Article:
Two conditions added to trigger council review of Edmonton’s indoor, public places mask mandate

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Edmonton’s indoor mask mandate will need to be reviewed by city council when two new triggers are met.

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Council voted 9-4 Monday to reintroduce targets into the mask bylaw, which was extended indefinitely without any thresholds last month. Under new bylaw amendments, the mask mandate must be reviewed by council within 30 days of the city’s active case rate falling below 100 per 100,000 for 28 straight days and following repeal of the province’s current public health order mandating masks.

The thresholds don’t require that the bylaw be repealed but trigger a council discussion to discuss next steps.

Although the city’s active case rate has been below 100 for more than 40 days, the 28-day count will only begin Tuesday after approval of the amendments. The bylaw would only be required to be reviewed once both threshold requirements are met, but council is able to bring forward the rule for discussion at any point and can make decisions about repeal or extension.

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City staff and medical professionals will also be giving monthly COVID-19 presentations to council with recent data, after updates lessened earlier this year.

Initially council asked for other conditions to be included, such as two weeks after 80 per cent of children aged 5-11 in the Edmonton Zone have been fully vaccinated as well as ICU utilization below 50 per cent. But Alberta Health Services Edmonton Zone medical officer of health Dr. Chris Sikora said these may not be the best indicators and the active case rate is the most up-to-date data to base decisions on.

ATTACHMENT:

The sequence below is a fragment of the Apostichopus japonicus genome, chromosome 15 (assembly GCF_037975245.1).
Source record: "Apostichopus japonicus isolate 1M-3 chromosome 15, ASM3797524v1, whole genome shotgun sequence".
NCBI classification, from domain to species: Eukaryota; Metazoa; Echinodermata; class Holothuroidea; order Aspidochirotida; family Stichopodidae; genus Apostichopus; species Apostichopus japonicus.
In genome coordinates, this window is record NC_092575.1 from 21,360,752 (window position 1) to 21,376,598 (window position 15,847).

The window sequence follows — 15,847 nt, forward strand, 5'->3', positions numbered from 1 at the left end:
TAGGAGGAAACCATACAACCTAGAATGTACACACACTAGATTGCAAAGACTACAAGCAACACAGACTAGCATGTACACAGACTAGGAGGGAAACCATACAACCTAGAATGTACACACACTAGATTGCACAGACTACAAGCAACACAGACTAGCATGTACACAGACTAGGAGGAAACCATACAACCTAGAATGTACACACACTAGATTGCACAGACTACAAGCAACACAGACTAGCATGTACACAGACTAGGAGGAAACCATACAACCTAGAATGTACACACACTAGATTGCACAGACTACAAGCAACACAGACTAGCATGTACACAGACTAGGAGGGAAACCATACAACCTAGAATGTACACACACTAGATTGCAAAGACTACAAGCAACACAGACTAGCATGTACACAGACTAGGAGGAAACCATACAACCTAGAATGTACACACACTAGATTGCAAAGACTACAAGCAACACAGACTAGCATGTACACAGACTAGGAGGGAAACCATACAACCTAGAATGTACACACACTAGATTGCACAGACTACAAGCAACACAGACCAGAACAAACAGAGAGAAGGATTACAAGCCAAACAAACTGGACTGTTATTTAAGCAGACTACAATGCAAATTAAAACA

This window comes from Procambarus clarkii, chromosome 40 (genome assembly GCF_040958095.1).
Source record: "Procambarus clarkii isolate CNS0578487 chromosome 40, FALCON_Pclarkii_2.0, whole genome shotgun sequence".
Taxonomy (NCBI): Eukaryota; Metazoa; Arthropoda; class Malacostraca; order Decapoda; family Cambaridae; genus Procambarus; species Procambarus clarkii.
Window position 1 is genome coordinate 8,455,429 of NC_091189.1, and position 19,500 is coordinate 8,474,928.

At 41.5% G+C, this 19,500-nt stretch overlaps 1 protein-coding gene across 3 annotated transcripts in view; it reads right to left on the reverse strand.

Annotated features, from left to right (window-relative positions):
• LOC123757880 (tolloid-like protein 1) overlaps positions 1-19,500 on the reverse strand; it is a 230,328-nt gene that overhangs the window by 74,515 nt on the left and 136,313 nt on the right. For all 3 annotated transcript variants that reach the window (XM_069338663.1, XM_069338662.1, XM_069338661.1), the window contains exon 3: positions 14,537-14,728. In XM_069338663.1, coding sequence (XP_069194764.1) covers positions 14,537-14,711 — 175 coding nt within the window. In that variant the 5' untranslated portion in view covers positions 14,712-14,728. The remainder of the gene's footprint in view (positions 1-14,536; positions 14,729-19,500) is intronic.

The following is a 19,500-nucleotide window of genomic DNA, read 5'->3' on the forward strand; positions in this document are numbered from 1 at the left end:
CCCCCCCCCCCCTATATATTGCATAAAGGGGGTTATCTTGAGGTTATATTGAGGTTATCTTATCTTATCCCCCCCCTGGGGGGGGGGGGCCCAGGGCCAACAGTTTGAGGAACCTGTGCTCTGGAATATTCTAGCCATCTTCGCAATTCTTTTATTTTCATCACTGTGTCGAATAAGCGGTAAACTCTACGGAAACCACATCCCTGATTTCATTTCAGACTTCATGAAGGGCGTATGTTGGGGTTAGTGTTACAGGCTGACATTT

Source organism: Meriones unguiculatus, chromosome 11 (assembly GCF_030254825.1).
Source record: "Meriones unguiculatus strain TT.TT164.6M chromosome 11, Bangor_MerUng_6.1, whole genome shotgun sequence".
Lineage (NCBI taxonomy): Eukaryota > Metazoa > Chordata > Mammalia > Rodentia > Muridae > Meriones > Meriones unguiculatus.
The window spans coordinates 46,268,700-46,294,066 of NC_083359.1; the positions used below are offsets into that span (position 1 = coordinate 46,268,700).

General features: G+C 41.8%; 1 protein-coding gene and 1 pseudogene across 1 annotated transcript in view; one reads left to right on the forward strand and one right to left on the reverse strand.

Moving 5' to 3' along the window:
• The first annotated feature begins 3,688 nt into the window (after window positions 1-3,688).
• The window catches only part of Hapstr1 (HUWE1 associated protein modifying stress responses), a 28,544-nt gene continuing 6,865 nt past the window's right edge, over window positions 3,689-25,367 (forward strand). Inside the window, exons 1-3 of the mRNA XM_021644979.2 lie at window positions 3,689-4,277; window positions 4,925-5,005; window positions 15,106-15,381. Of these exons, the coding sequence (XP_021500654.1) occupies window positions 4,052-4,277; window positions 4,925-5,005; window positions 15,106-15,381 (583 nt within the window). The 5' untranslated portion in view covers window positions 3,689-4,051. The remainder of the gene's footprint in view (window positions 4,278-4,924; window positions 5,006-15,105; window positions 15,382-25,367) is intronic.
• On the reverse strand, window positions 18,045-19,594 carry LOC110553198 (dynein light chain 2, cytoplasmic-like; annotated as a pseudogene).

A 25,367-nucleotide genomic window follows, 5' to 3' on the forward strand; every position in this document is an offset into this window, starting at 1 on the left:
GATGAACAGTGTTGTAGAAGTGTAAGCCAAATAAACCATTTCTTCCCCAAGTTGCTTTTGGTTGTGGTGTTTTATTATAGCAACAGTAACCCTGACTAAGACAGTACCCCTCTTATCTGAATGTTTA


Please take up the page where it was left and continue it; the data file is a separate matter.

It’s difficult to predict what vaccine uptake will be for children aged 5-11 and ICU utilization is a lagging indicator of COVID-19 presence in the community and wouldn’t accurately reflect the public health situation in Edmonton, Sikora said.

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“I think this is a very pragmatic approach, one that allows for flexibility, but also allows for that continued use of publicly available information to help inform city policy,” he told council. “More immunization would be better, I think is a common phrase, and we’ve seen what our health-care infrastructure is capable of doing to be able to respond. But it’s really difficult to work in preemptive metrics into a particular bylaw.”

Some councillors voted against the amendment, raising concerns about the conditions providing false hope that the bylaw will be repealed when there will be many more factors considered once the discussion is again in front of council, including vaccination rates, ICU capacity and the impact of variants. But voting in favour, Mayor Amarjeet Sohi said he feels it’s important to give residents an understanding of what council is basing the mask decision on.

“We are all tired of it, we are all sick of this pandemic and we want it to go away but it will only go away if we continue to do our part. In order for us to continue to do our part, we need to have some guidelines and this bylaw does provide us certain guidelines and also expects everyone else to do their part,” he said.

Under the current bylaw, masks are required in all publicly accessible indoor places as well as public vehicles, including the city’s transit system.

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